The Fantastical Creations of The Weber Group are Coming Home to West Louisville

Weber Group, a local creative fabrication company is working with the Portland Museum on the realization of its AHOY! Immersive experience, and in honor of that partnership, Portland Museum is hosting a show paying homage to the Webers’ work and legacy.

The show, titled:  I Bet We Can Build That:” Weber Group Past, Present, and Future,” opens Sunday, May 22 at the Portland Museum. The press release for the show mentions the brothers finding inspiration in a Christmas display, and exclaiming, “I bet we can build that.” 

Weber Group has spent many years making magic a reality; from theme parks to hotels, and many of us have no idea that the dream all started with these two brothers in the West End of Louisville. 

“I grew up one block away from Fontaine Ferry Park, and Fontaine Ferry Park was at the foot of market street at Northwestern Parkway,” said Donny Weber when we spoke at their offices a few weeks ago. Side note: If you’re from Louisville, you know that Fontaine is pronounced “Fountain” here. 

The little Weber brothers, Donny on the bottom left and Tom on the right.

The brothers Tom and Donny Weber were born in the Shawnee Park area of Louisville in the 1940s. The Parkway was and still is lined with lovely and stately homes. They attended Flaget High School with other notable Louisvillians, Paul Hornung and Howard Schnellenberger. After graduating, the brothers went to UK to study architecture. When they finished college, and worked a few different jobs, Donny in carpentry and Tom in construction, a couple of friends who were working in banking helped them with their first business plan and were early investors in their dream.

“We always wanted to do design build. We were both working for nonprofits at the time. I was working for the Preservation Alliance in Louisville, Jefferson County. And Tom was working for a housing corporation called New Directions,” said Donny Weber. “I’d been in business with a couple of buddies. We did carpentry.

“We had two friends that were bankers, one mortgage banker and one fellow who worked for a local bank that encouraged us to do it, helped us put together a business plan and actually invested in the company briefly until we got on our feet. So we started out pretty traditional.”
Then came a fateful introduction to the new owner of Kentucky Kingdom.

“There was a local entrepreneur developer who wanted to reopen it and to develop it, and he was looking for design and construction help,” Weber said. “We actually sold our company to the development group and became the in-house design, build company for the development of the park and took it from like 12 acres, I think, to about 64/65…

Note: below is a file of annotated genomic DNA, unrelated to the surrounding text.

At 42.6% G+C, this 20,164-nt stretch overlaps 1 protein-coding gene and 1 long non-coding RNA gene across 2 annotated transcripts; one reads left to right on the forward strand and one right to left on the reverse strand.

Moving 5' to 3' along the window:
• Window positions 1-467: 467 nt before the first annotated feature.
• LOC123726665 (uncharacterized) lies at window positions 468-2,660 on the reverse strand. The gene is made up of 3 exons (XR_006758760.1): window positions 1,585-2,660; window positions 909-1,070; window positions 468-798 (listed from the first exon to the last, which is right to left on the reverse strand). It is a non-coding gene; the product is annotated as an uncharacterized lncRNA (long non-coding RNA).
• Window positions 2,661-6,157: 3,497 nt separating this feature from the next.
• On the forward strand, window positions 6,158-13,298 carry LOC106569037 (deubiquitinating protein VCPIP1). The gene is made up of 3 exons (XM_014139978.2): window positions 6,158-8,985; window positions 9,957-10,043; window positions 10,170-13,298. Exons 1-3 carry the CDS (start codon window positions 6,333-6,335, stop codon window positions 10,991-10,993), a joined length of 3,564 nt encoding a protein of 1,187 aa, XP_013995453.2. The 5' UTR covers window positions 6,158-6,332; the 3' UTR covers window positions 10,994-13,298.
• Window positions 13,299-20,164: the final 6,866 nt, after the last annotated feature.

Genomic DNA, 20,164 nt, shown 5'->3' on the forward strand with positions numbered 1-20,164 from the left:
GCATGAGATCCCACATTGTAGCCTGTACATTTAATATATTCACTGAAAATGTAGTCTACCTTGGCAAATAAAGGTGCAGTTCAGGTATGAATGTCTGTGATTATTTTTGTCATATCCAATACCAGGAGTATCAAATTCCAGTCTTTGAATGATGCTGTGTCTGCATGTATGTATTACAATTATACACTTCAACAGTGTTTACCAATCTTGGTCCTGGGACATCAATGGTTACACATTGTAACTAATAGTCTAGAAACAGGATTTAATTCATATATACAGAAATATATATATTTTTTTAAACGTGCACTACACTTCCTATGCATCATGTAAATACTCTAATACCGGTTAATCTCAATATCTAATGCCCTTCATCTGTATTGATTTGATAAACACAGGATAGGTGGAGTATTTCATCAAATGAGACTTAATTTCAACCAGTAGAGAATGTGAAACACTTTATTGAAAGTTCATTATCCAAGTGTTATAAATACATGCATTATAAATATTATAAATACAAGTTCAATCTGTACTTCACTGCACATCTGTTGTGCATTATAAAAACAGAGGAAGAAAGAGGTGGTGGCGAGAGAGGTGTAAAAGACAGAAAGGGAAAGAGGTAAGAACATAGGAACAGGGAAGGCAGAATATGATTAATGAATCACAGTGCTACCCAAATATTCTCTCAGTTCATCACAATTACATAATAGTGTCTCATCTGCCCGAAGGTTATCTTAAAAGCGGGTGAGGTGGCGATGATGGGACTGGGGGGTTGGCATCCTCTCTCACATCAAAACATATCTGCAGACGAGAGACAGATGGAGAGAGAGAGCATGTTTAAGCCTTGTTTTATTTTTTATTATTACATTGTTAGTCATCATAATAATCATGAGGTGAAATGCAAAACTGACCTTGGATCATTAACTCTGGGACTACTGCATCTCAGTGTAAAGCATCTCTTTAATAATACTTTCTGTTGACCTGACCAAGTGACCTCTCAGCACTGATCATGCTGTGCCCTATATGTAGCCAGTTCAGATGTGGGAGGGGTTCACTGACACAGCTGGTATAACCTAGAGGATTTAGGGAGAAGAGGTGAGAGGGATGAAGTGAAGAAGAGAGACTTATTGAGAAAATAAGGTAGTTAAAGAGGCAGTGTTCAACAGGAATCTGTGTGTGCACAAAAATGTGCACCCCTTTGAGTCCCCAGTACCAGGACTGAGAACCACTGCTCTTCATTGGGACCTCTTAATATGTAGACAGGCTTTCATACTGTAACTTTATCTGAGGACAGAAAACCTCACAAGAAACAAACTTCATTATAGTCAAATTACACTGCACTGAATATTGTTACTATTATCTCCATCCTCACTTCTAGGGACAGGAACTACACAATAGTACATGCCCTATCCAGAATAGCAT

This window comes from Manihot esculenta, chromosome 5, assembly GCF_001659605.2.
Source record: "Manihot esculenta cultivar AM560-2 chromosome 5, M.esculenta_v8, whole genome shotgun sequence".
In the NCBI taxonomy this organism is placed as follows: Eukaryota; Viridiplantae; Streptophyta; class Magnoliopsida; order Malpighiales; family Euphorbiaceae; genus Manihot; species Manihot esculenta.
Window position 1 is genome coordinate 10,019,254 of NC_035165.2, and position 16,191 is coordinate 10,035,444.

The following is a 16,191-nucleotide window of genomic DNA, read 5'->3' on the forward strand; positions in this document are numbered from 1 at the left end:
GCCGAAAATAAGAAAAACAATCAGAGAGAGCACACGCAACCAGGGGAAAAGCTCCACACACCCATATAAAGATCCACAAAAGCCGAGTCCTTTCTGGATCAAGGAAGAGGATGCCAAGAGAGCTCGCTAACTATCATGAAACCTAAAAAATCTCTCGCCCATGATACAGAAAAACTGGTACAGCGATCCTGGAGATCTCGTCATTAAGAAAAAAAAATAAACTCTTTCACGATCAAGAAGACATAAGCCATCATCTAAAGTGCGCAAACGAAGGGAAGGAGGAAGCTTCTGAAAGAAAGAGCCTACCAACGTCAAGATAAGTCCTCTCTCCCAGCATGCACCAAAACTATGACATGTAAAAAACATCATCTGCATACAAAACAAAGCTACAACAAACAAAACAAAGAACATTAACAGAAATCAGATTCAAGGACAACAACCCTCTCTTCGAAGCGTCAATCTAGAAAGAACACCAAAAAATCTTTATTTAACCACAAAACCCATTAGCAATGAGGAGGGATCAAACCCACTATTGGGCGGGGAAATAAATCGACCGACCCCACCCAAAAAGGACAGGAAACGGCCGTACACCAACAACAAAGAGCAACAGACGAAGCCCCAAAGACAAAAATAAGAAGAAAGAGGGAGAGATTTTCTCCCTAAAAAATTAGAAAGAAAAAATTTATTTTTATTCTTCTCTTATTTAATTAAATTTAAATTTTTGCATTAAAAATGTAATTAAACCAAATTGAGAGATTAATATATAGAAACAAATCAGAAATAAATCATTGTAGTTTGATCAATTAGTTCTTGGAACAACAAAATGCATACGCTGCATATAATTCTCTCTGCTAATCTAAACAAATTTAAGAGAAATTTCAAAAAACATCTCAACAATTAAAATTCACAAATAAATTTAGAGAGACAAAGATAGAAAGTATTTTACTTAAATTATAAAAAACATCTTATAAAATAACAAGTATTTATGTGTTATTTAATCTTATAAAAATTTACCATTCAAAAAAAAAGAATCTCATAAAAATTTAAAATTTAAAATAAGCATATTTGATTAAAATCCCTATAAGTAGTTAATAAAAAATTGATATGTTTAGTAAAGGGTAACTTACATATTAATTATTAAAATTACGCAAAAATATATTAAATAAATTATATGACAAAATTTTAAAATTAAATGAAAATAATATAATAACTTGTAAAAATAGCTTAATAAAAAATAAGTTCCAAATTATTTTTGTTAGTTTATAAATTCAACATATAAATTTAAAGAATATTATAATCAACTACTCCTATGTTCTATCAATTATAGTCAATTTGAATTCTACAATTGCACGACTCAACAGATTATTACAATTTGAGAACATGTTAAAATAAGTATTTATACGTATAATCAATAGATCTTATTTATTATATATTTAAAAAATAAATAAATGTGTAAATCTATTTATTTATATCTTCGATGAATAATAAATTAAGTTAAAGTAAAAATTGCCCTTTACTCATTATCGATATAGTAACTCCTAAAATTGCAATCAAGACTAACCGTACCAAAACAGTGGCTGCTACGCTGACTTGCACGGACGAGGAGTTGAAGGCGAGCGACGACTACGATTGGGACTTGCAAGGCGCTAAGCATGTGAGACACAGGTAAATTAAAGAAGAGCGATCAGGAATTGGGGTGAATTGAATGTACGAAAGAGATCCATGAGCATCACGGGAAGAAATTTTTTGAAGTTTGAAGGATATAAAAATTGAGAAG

“When that individual sold Kentucky Kingdom, they didn’t need the in-house service, because they didn’t. So Tom and I went back out on our own again as Weber group and had contacts with all the major theme park operators.”

It was during this conversation when I looked above the conference table and noticed the light fixture, which was a large branch with strategically-placed, flashing and giant lightning bugs (I mistakenly called them roaches to which the room erupted in laughter.) This was the perfect example of the types of fun projects Weber Group would become involved in from then forward.
All the while they were creating the fanciful characters for places like Kentucky Kingdom, the Troll Pub, the Louisville Zoo, Churchill Downs, etc., the company secured their money with their ability to be a fully-equipped commercial construction company. 

The Weber Group started out traditional until Donny and Tom Weber met the owner of Kentucky Kingdom.  |  Photo by Erica Rucker

Weber group has been recognized nationally for their work on the Children’s Museum of Indianapolis, Great Wolf Lodge, Kennedy Space Center and the Outdoor Adventure Center in Detroit amongst many other projects with the immersive element. It was this and the connection to the West End that brought the Portland Museum back to Weber Group. The group had actually done work in 1989 for the museum so this reunion felt serendipitous to both. 

“AHOY is a state of mind that our young visitors will take home with them to affect the rest of their everyday lives,” said AHOY! Committee member and retired Home of the Innocents CEO Gordon Brown said in a release.  

Portland Museum’s Executive Director Katy Delahanty lives in Portland, and she’s excited that the museum gets to work with people who also spent time in the area to help bring AHOY! to life. 

“The Portland Museum and Weber Group first worked together in 1989, and thirty years later, we are reconnecting with Weber Group and bringing them back to Louisville’s West End, where it all once began,” Delhanty said in an email. “Danny and I dreamed of bringing Louisville’s first real children’s immersive space to the West End, and we believe Weber Group is a storybook match for our AHOY project.“

Mustaches around the Weber Group’s office are meant to honor Tom, who died around six years ago. | Photo by Erica Rucker

Though Weber Group operates from Sellersberg in Southern Indiana, the Louisville roots are still important to the group, and their mark can be seen and felt around the city. 

Tom Weber passed away about six years ago, Donny tells us, but his presence is still felt throughout the company. As we walked around the offices and warehouses while talking about their many projects including AHOY!, there were statues of Tom and mustaches everywhere. All of these small reminders of the legacy he left Weber group.

See the  “I Bet We Can Build That: Weber Group Past, Present, and Future” opening this Sunday, May 22 at the Portland Museum and running through September. 

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